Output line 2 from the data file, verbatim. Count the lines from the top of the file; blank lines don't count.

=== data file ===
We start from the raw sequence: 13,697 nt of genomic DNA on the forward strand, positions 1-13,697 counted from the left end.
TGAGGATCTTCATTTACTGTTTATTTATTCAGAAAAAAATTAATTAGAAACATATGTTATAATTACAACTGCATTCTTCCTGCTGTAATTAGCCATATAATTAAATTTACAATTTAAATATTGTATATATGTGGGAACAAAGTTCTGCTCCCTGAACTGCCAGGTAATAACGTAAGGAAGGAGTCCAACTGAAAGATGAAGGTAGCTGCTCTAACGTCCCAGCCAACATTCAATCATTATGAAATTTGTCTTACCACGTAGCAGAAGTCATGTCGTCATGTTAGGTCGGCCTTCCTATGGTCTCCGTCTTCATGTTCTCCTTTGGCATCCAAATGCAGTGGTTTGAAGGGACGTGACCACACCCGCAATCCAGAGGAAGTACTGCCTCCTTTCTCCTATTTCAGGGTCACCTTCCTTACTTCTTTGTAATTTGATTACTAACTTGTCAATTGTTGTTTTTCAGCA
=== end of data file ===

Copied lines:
TGAGGATCTTCATTTACTGTTTATTTATTCAGAAAAAAATTAATTAGAAACATATGTTATAATTACAACTGCATTCTTCCTGCTGTAATTAGCCATATAATTAAATTTACAATTTAAATATTGTATATATGTGGGAACAAAGTTCTGCTCCCTGAACTGCCAGGTAATAACGTAAGGAAGGAGTCCAACTGAAAGATGAAGGTAGCTGCTCTAACGTCCCAGCCAACATTCAATCATTATGAAATTTGTCTTACCACGTAGCAGAAGTCATGTCGTCATGTTAGGTCGGCCTTCCTATGGTCTCCGTCTTCATGTTCTCCTTTGGCATCCAAATGCAGTGGTTTGAAGGGACGTGACCACACCCGCAATCCAGAGGAAGTACTGCCTCCTTTCTCCTATTTCAGGGTCACCTTCCTTACTTCTTTGTAATTTGATTACTAACTTGTCAATTGTTGTTTTTCAGCA